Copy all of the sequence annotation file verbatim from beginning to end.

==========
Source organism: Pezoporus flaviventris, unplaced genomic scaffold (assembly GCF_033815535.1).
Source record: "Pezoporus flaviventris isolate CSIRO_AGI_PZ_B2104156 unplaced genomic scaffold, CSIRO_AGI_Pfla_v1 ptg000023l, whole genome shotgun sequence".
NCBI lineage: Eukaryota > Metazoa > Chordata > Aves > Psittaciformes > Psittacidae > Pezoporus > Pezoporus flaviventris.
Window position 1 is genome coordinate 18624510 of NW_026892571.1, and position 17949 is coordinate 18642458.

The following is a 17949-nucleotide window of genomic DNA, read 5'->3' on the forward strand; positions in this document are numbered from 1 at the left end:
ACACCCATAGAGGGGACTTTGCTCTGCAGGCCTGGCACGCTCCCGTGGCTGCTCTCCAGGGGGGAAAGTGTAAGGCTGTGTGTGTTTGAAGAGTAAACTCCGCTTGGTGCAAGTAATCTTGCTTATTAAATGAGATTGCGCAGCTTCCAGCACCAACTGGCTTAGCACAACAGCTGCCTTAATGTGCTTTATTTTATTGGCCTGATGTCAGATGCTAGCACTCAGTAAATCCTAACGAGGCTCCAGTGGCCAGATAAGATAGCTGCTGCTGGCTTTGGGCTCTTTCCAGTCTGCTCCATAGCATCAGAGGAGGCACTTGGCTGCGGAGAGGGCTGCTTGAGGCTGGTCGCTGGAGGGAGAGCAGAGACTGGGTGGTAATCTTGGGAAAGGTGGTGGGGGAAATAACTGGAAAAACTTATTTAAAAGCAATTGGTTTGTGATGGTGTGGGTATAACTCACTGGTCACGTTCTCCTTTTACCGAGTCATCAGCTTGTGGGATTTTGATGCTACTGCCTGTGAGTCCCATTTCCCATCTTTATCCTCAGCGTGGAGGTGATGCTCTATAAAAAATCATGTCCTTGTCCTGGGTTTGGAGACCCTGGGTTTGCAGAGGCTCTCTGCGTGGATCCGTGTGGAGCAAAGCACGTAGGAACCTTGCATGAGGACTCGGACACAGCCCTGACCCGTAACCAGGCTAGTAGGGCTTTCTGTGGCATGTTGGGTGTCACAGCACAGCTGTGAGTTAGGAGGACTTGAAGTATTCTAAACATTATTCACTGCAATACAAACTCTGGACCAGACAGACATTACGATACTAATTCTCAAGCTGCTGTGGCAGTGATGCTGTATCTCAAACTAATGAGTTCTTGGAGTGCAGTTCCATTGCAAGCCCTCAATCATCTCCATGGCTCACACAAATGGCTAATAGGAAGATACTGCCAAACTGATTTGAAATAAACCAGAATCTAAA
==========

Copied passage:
Source organism: Pezoporus flaviventris, unplaced genomic scaffold (assembly GCF_033815535.1).
Source record: "Pezoporus flaviventris isolate CSIRO_AGI_PZ_B2104156 unplaced genomic scaffold, CSIRO_AGI_Pfla_v1 ptg000023l, whole genome shotgun sequence".
NCBI lineage: Eukaryota > Metazoa > Chordata > Aves > Psittaciformes > Psittacidae > Pezoporus > Pezoporus flaviventris.
Window position 1 is genome coordinate 18624510 of NW_026892571.1, and position 17949 is coordinate 18642458.

The following is a 17949-nucleotide window of genomic DNA, read 5'->3' on the forward strand; positions in this document are numbered from 1 at the left end:
ACACCCATAGAGGGGACTTTGCTCTGCAGGCCTGGCACGCTCCCGTGGCTGCTCTCCAGGGGGGAAAGTGTAAGGCTGTGTGTGTTTGAAGAGTAAACTCCGCTTGGTGCAAGTAATCTTGCTTATTAAATGAGATTGCGCAGCTTCCAGCACCAACTGGCTTAGCACAACAGCTGCCTTAATGTGCTTTATTTTATTGGCCTGATGTCAGATGCTAGCACTCAGTAAATCCTAACGAGGCTCCAGTGGCCAGATAAGATAGCTGCTGCTGGCTTTGGGCTCTTTCCAGTCTGCTCCATAGCATCAGAGGAGGCACTTGGCTGCGGAGAGGGCTGCTTGAGGCTGGTCGCTGGAGGGAGAGCAGAGACTGGGTGGTAATCTTGGGAAAGGTGGTGGGGGAAATAACTGGAAAAACTTATTTAAAAGCAATTGGTTTGTGATGGTGTGGGTATAACTCACTGGTCACGTTCTCCTTTTACCGAGTCATCAGCTTGTGGGATTTTGATGCTACTGCCTGTGAGTCCCATTTCCCATCTTTATCCTCAGCGTGGAGGTGATGCTCTATAAAAAATCATGTCCTTGTCCTGGGTTTGGAGACCCTGGGTTTGCAGAGGCTCTCTGCGTGGATCCGTGTGGAGCAAAGCACGTAGGAACCTTGCATGAGGACTCGGACACAGCCCTGACCCGTAACCAGGCTAGTAGGGCTTTCTGTGGCATGTTGGGTGTCACAGCACAGCTGTGAGTTAGGAGGACTTGAAGTATTCTAAACATTATTCACTGCAATACAAACTCTGGACCAGACAGACATTACGATACTAATTCTCAAGCTGCTGTGGCAGTGATGCTGTATCTCAAACTAATGAGTTCTTGGAGTGCAGTTCCATTGCAAGCCCTCAATCATCTCCATGGCTCACACAAATGGCTAATAGGAAGATACTGCCAAACTGATTTGAAATAAACCAGAATCTAAA